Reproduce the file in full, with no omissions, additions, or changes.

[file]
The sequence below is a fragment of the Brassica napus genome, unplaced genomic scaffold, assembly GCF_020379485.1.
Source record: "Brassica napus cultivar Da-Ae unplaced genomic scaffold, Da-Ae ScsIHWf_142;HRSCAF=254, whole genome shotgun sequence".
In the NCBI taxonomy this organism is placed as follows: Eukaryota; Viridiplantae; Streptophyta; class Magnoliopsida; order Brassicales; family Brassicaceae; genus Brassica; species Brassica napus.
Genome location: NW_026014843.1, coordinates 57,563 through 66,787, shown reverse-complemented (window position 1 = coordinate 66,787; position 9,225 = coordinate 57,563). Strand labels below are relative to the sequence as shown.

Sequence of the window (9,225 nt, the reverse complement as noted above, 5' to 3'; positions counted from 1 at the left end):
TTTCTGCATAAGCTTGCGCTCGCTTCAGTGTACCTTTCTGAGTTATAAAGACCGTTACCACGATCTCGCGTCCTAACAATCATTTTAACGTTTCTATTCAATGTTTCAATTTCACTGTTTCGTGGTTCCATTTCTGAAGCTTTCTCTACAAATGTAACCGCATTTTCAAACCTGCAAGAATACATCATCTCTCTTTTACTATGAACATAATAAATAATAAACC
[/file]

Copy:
The sequence below is a fragment of the Brassica napus genome, unplaced genomic scaffold, assembly GCF_020379485.1.
Source record: "Brassica napus cultivar Da-Ae unplaced genomic scaffold, Da-Ae ScsIHWf_142;HRSCAF=254, whole genome shotgun sequence".
In the NCBI taxonomy this organism is placed as follows: Eukaryota; Viridiplantae; Streptophyta; class Magnoliopsida; order Brassicales; family Brassicaceae; genus Brassica; species Brassica napus.
Genome location: NW_026014843.1, coordinates 57,563 through 66,787, shown reverse-complemented (window position 1 = coordinate 66,787; position 9,225 = coordinate 57,563). Strand labels below are relative to the sequence as shown.

Sequence of the window (9,225 nt, the reverse complement as noted above, 5' to 3'; positions counted from 1 at the left end):
TTTCTGCATAAGCTTGCGCTCGCTTCAGTGTACCTTTCTGAGTTATAAAGACCGTTACCACGATCTCGCGTCCTAACAATCATTTTAACGTTTCTATTCAATGTTTCAATTTCACTGTTTCGTGGTTCCATTTCTGAAGCTTTCTCTACAAATGTAACCGCATTTTCAAACCTGCAAGAATACATCATCTCTCTTTTACTATGAACATAATAAATAATAAACC